Norm has been poking fun at some of the Guardian’s Libya punditry. But I fear he is making a common category error here. Criticizing a newspaper columnist for not being right is like complaining that your cat doesn’t make you a cup of tea in the morning. It’s not their job.
Seamus Milne and Simon Jenkins had no expertise in military matters or Libyan politics; the latter is especially elusive given the problem of preference falsification (pdf), as discussed by Timur Kuran. So why did they write about intervention? It’s because they weren’t paid for their expert analysis, but rather to echo the prejudices of Guardian readers, which are that NATO and the military are bad things.
The Guardian, of course, is not unusual in this. Bloggers love to slag off Melanie Phillips, but not one of them points out the key fact - that she’s paid to write columns and they are not. This difference exists not because Ms Philips is a better writer or better informed than her critics, but because she is better able than they to express Mail readers’ prejudices.
Newspapers are businesses like any other. And the function of a business is to give its customers what they want. And in many cases, what the customers want is not the “truth” but the comfort that they are right.
It’s not just newspapers that do this. Even the BBC does. Everyone has attacked David Starkey’s comments on the riots. But no-one has asked: what the bleedin’ hell were Newsnight doing inviting him onto the show? He might have had some especial insight into the rioting if it had been led by Henry VIII. But it wasn’t. Instead, Newsnight got him on because bigoted bollocks makes for “good TV” whilst sober cautious analysis doesn’t. Starkey’s appearance got much more publicity for the programme than the reasoned discussion of an expert criminologist would have.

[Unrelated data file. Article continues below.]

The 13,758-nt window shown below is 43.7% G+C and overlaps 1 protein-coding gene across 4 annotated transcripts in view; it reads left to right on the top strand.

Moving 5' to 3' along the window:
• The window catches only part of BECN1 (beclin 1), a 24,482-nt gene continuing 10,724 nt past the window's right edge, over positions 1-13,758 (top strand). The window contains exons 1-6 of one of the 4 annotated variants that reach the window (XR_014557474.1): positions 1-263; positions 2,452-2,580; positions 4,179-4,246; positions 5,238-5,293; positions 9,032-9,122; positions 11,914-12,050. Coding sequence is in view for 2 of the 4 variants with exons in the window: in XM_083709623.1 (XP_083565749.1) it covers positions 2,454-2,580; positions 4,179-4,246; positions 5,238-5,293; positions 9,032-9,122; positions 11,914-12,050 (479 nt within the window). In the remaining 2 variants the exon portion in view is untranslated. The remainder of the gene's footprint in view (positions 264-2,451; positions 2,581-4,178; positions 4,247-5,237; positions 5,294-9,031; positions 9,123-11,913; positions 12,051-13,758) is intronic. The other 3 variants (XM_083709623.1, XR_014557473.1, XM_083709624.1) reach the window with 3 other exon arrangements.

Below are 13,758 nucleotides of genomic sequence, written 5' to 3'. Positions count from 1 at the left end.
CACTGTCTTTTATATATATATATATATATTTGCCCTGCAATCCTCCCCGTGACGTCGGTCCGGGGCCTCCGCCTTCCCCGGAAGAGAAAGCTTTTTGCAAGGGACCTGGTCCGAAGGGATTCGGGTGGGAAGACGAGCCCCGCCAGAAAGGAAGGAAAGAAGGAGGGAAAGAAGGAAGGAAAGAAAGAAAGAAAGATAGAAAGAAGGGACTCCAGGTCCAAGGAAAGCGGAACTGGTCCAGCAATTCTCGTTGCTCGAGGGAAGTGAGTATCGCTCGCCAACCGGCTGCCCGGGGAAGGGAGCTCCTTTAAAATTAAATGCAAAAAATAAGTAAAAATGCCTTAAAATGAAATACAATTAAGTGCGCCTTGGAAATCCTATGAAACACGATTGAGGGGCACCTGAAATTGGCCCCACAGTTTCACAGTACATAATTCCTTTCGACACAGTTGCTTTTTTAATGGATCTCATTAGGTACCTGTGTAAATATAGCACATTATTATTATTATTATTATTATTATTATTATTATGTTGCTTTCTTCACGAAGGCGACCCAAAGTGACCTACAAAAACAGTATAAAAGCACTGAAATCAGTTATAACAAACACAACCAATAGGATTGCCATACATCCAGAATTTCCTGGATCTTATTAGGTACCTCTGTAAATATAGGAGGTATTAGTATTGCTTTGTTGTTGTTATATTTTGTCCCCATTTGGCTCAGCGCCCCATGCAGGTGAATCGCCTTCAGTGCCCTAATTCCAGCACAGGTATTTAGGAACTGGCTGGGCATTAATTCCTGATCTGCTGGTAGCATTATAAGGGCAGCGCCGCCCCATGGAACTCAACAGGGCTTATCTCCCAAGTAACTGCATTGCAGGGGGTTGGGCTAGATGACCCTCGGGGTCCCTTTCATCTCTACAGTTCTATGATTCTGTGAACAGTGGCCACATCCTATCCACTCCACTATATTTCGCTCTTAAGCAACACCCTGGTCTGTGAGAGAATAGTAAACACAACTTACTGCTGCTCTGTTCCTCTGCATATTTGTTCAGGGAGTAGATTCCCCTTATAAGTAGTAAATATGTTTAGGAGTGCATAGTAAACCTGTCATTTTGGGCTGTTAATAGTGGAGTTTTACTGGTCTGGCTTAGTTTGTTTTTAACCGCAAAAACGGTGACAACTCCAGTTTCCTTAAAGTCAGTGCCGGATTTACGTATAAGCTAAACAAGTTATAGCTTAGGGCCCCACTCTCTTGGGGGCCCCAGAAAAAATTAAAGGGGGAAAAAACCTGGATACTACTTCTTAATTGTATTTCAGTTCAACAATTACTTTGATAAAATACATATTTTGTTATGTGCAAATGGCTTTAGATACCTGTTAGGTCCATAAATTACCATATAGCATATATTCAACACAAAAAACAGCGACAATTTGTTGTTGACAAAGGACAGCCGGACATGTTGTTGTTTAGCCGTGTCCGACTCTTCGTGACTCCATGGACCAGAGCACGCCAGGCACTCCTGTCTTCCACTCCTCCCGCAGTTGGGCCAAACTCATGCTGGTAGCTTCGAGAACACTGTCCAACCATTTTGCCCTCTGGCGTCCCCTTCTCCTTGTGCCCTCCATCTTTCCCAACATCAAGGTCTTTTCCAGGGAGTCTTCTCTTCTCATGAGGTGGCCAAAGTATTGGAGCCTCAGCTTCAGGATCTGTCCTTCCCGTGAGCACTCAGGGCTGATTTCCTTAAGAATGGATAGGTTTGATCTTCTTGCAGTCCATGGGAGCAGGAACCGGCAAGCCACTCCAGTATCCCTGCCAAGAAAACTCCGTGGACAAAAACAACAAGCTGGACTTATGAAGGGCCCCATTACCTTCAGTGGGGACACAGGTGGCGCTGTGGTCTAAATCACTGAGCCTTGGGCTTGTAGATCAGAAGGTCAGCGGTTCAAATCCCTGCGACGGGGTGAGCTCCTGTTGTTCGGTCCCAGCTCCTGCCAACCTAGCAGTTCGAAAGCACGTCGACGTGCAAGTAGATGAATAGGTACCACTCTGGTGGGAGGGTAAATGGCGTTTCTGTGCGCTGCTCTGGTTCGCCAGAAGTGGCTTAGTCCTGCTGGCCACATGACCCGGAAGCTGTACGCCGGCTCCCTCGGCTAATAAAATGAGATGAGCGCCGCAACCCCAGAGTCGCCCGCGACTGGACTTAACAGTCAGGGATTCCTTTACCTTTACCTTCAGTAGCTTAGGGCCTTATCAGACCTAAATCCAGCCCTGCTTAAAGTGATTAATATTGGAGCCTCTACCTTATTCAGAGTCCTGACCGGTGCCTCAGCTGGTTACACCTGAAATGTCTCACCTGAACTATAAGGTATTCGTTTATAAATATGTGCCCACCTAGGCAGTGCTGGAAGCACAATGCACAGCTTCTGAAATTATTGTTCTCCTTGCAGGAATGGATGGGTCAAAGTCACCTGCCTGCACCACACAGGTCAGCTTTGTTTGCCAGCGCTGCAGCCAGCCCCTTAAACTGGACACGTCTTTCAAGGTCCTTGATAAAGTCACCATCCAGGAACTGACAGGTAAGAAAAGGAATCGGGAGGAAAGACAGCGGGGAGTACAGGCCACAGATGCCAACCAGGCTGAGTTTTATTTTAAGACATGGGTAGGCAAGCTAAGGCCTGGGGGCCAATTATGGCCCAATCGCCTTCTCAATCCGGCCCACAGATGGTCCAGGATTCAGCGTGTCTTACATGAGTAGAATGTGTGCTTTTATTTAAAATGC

I’m making two points here. First, the culture of science - which requires that our beliefs be held sceptically and tested against the evidence - is weak against the culture of ego, which requires that our self-esteem be boosted by being told that we are right.
Secondly, given this cultural background, there is a tension between market forces and the promotion of reasoned public discourse. Market forces require that our prejudices be confirmed, but reasoned discussion requires that they be challenged. For this reason, reports of the death of blogging, if correct, are a cause for concern.